This seems like a simple Pivot Table to learn with. I would like to do a count of unique values for a particular value I'm grouping on.

For instance, I have this:

ABC   123
ABC   123
ABC   123
DEF   456
DEF   567
DEF   456
DEF   456

What I want is a pivot table that shows me this:

ABC   1
DEF   2

The simple pivot table that I create just gives me this (a count of how many rows):

ABC   3
DEF   4  

But I want the number of unique values instead.

What I'm really trying to do is find out which values in the first column don't have the same value in the second column for all rows. In other words, "ABC" is "good", "DEF" is "bad"

I'm sure there is an easier way to do it but thought I'd give pivot table a try...


16 Answers 16


UPDATE: You can do this now automatically with Excel 2013. I've created this as a new answer because my previous answer actually solves a slightly different problem.

If you have that version, then select your data to create a pivot table, and when you create your table, make sure the option 'Add this data to the Data Model' tickbox is check (see below).

Tick the box next to 'Add this data to the Data Model'

Then, when your pivot table opens, create your rows, columns and values normally. Then click the field you want to calculate the distinct count of and edit the Field Value Settings: Edit field value settings

Finally, scroll down to the very last option and choose 'Distinct Count.' Choose the option 'Distinct Count'

This should update your pivot table values to show the data you're looking for.

  • 5
    @MichaelK its much better, if you have Excel 2013
    – jrharshath
    Sep 18, 2015 at 15:08
  • 3
    Can this also be done to existing pivot tables, so we don't need to recreate 200+ tables to get access to the distinct count functionality?
    – Louisa
    Nov 25, 2015 at 8:36
  • 12
    Just an FYI: if you haven't yet saved your file as an Excel (.xlsx) file yet (eg: you opened a .csv file), the option to "Add this data to the Data Model" is disabled/greyed out. The simple solution is to save the file as an Excel file.
    – PonyEars
    Mar 9, 2016 at 0:18
  • 9
    Is this not supported on Mac? This option does not appear for me. I'm on version 15.27.
    – jkupczak
    Jan 30, 2017 at 22:30
  • 5
    This option indeed doesn't exist on a Mac, as Data Models in general are a Windows-only feature.
    – Tomty
    Jan 27, 2018 at 19:27

Insert a 3rd column and in Cell C2 paste this formula


and copy it down. Now create your pivot based on 1st and 3rd column. See snapshot

enter image description here

  • +1 I think this is slightly easier than my solution because it doesn't require a special value for the first row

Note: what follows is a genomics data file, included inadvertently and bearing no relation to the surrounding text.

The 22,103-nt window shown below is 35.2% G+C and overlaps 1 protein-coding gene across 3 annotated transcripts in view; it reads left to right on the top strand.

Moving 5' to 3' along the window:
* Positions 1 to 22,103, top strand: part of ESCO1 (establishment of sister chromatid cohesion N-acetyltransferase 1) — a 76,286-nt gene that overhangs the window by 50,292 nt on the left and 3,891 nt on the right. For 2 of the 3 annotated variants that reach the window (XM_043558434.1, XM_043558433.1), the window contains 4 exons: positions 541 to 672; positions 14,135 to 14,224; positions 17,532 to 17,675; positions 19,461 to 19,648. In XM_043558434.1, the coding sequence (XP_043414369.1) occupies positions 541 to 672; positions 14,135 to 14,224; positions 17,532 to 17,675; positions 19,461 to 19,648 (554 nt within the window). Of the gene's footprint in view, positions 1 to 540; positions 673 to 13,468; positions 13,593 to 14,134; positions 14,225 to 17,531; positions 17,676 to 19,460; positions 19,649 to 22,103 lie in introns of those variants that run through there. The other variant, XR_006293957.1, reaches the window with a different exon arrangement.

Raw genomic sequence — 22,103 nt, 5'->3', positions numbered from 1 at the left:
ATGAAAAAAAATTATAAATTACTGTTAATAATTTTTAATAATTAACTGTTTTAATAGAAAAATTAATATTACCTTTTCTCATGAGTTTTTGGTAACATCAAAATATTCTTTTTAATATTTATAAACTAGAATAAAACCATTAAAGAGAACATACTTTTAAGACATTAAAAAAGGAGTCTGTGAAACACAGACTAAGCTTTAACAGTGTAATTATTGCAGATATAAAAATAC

– lc.
    Aug 9, 2012 at 3:23
  • 2
    Nice technique. I didn't know about this one. You can do the same thing with an array function =IF(SUM((A$2:A2=A2)*(B$2:B2=B2)) > 1, 0, 1) (press Ctrl-Shift-Enter when entering the formula so it acquires {} around it).
    – ErikE
    Feb 10, 2013 at 8:07
  • Universal answer, not requiring any specific feature. Just good plain formulas. May 11, 2015 at 11:49
  • Any idea on how to extend this to a situation with three columns? Jun 6, 2015 at 1:36
  • 13
    Note that this answer will NOT give the correct solution if you filter out some of the rows using the Pivot Table options. Let's say the first row is filtered out. The sum of ABCs will then appear to be 0!
    – jarlemag
    Jul 5, 2015 at 17:49

I'd like to throw an additional option into the mix that doesn't require a formula but might be helpful if you need to count unique values within the set across two different columns. Using the original example, I didn't have:

ABC   123  
ABC   123  
ABC   123   
DEF   456  
DEF   567  
DEF   456  
DEF   456

and want it to appear as:

ABC   1  
DEF   2

But something more like:

ABC   123  
ABC   123  
ABC   123  
ABC   456  
DEF   123  
DEF   456  
DEF   567  
DEF   456  
DEF   456

and wanted it to appear as:

   123    3  
   456    1  
   123    1  
   456    3  
   567    1

I found the best way to get my data into this format and then be able to manipulate it further was to use the following:

enter image description here

Once you select 'Running total in' then choose the header for the secondary data set (in this case it would be the header or column title of the data set that includes 123, 456 and 567). This will give you a max value with the total count of items in that set, within your primary data set.

I then copied this data, pasted it as values, then put it in another pivot table to manipulate it more easily.

FYI, I had about a quarter million rows of data so this worked a lot better than some of the formula approaches, especially ones that try to compare across two columns/data sets because it kept crashing the application.

  • I had a completely different problem, but this answer just pointed me in the right direction. Thanks.
    – jtolle
    Dec 12, 2013 at 22:40
  • this answer fits my need as i have 500,000 rows that I need to apply the formula and my computer runs out of memory if I am trying to. thank you! Mar 21, 2016 at 0:00